Heat a large saute pan over medium heat, add 1 tbsp of coconut or olive oil (or butter) and saute 3 cups of chopped mixed vegetables and 1 cup of diced onions/leeks until they begin to soften and the onions are almost translucent. Remove the vegetables from the pan and cook your meat (you don’t need to cook canned beans if you are using them), stirring occasionally until cooked through.  Stir the vegetables back into the pan, add the worcestershire sauce, tomato paste, herbs and any optional spices until everything is well blended.  Most meats will yield a small amount of liquid during the cooking process, if you use something that doesn’t and the pan seems dry, feel free to add a couple tbsp of water while working in the tomato paste and other flavorings.  Season with salt and pepper to taste.

Preheat the oven to 375 degrees.  Pour the meat / bean & vegetable mixture into the bottom of a large casserole dish or 9X13 pan.  Top with mashed root or starch and bake for 30 minutes or until warmed through.  Some toppings will brown better than others, if your top doesn’t brown, turn on the broiler and broil for 1-2 minutes (keeping an eye on it as roots brown quickly).

Remove from oven and let cool briefly before serving.  Makes 4 generous delicious, comfort food servings.

Note: If your mash topping seems soupy (as the case might be with things like butternut squash) stir in a beaten egg before cooking and it will firm right up during cooking!

My favorite combos:
Topping: Colcannon (mashed potatoes with kale, leeks & cabbage stirred in)
Filling: Ground Turkey, broccolini & carrots (photo below)

Colcannon/Butternut Squash shepherd's Pie with ground turkey, carrots and broccolini!

Colcannon/Butternut Squash shepherd’s Pie with ground turkey, carrots and broccolini!

photo 1 copy 5

Topping:  Butternut squash
Filling: Sweet Italian Sausage, Kale, Bell peppers, peas

Topping: Smashed Parm Potatoes
Filling: Ground Beef, mushrooms & carrots

Do you make Shepherd’s Pie? What are your favorite filling and toppings? Are you a traditionalist or do you like to veer off and clean out your fridge like me? Share in the comments below, I’d love to hear your side of things!

Healthy Crockpot Apple Butter

Healthier Apple Butter - no refined sugar! Sweetened with just a few dates!

Healthier Apple Butter – no refined sugar! Sweetened with just a few dates!

Last fall I made apple butter for the first time in my crock pot and it was delicious but it required something crazy like a cup and a half of sugar.  As tasty as it was (and as good as it made the house smell), I really didn’t want to use all that sugar this year so I decided to try to make some using nothing but medjool dates as sweetener.  I also left the peel on the apples to increase the amount of fiber and polyphenols and other good stuff in my apple butter.  It worked out really well!  This for sure is a bit more tart and less sweet than last year’s batch but I’m ok with that!  I used 4 dates in mine and I found it plenty sweet (but John tells me my sweet tooth is overly sensitive) but feel free to use a couple more if you are tentative about going the no refined sugar route.  Also, I used Macintosh apples (because that’s all the Orchard had the day we went apple picking) but using sweeter apples like Fuji, Gala or Honeycrisp could result in a much sweeter butter.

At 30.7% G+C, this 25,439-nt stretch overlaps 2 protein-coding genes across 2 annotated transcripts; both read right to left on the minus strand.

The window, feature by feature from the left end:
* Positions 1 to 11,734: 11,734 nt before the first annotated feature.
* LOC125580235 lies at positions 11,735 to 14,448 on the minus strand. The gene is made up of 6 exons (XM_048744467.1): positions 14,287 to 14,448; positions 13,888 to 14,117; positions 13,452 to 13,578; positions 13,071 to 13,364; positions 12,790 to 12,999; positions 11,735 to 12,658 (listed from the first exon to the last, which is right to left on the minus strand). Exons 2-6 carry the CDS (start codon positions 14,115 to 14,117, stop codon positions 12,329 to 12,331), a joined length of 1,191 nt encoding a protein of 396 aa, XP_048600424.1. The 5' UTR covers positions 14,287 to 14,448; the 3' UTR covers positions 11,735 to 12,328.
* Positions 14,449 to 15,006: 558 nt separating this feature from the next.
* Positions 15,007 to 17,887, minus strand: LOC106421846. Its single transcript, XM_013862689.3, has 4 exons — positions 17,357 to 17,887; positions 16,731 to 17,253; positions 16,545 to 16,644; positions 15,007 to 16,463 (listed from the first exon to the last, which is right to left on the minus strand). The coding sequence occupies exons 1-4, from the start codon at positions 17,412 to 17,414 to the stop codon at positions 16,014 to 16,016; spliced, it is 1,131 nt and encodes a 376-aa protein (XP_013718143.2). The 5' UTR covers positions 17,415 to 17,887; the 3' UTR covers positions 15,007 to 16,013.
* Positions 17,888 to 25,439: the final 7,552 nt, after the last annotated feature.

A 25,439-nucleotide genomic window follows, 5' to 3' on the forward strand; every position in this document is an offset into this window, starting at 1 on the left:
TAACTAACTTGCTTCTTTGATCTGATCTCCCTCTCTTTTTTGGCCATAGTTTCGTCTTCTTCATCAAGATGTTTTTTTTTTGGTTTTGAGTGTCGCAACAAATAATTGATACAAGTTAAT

Apple butter is good stuff! It’s great on toast or rice cakes, stirred into oatmeal, dolloped into smoothies or onto vanilla ice cream and it’s even good in savory dishes (try mixing it with dijon mustard & chives as a sauce for chicken or pork) and if you store it in mason jars it freezes really well.

Throw all ingredients in crock pot, cook for 5-8 hours and then puree in a blender.

Throw all ingredients in crock pot, cook for 5-8 hours and then puree in a blender.

Ingredients
10 – 12 medium sized apples, peel left on, cut into chunks
4 – 8 medjool dates, pitted and roughly chopped
1/2 cup water (optional)
1 tbsp ground cinnamon
1/4 – 1/2 tsp ground cloves
1 tsp vanilla extract

Directions
Put all ingredients in a 6 qt crock pot, cover and turn heat to low.  Cook for 5-8 hours, stirring occasionally until the apples and dates are completely broken down and start to take on a thick consistency and a caramel color.  Let cool and carefully pour into a blender and blend just for a minute or two to ensure the apple skins are finely pulverized (you’ll be amazed how broken down they get just by cooking in the crock pot for hours).  If for some reason the apple butter seems too liquidy after blending, you can put it back in the crock pot and cook until it reaches a consistency you are happy with – the longer you cook it will reduce more liquid, concentrating the sweetness and flavor. I’m kind of a lazy cook and I don’t want to cook twice so I’m more likely to just keep cooking until it’s as thick as I like – but your call!